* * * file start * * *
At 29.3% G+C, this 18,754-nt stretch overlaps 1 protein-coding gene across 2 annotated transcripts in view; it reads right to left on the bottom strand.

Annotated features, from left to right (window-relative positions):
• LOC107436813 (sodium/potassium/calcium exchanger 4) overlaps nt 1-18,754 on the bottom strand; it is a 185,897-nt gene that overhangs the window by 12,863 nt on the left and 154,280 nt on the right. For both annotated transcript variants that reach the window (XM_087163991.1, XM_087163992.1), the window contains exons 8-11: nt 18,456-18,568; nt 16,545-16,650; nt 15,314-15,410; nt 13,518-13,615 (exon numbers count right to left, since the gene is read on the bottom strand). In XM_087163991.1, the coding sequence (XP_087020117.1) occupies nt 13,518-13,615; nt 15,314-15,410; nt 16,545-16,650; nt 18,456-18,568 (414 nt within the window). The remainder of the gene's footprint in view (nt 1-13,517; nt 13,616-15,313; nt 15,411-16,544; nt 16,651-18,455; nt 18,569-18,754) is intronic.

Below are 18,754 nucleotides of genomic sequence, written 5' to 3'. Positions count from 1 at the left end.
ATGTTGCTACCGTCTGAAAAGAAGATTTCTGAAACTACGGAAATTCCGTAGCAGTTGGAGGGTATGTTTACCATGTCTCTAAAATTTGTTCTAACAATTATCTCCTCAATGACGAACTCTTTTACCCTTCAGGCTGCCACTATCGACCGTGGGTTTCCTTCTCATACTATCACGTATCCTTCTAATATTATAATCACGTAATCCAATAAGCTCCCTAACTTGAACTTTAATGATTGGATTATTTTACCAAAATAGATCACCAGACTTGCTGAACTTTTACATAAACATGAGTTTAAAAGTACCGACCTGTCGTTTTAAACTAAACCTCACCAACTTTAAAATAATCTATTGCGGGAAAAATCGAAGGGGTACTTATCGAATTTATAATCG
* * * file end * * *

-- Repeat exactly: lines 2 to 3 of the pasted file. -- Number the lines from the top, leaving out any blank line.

Annotated features, from left to right (window-relative positions):
• LOC107436813 (sodium/potassium/calcium exchanger 4) overlaps nt 1-18,754 on the bottom strand; it is a 185,897-nt gene that overhangs the window by 12,863 nt on the left and 154,280 nt on the right. For both annotated transcript variants that reach the window (XM_087163991.1, XM_087163992.1), the window contains exons 8-11: nt 18,456-18,568; nt 16,545-16,650; nt 15,314-15,410; nt 13,518-13,615 (exon numbers count right to left, since the gene is read on the bottom strand). In XM_087163991.1, the coding sequence (XP_087020117.1) occupies nt 13,518-13,615; nt 15,314-15,410; nt 16,545-16,650; nt 18,456-18,568 (414 nt within the window). The remainder of the gene's footprint in view (nt 1-13,517; nt 13,616-15,313; nt 15,411-16,544; nt 16,651-18,455; nt 18,569-18,754) is intronic.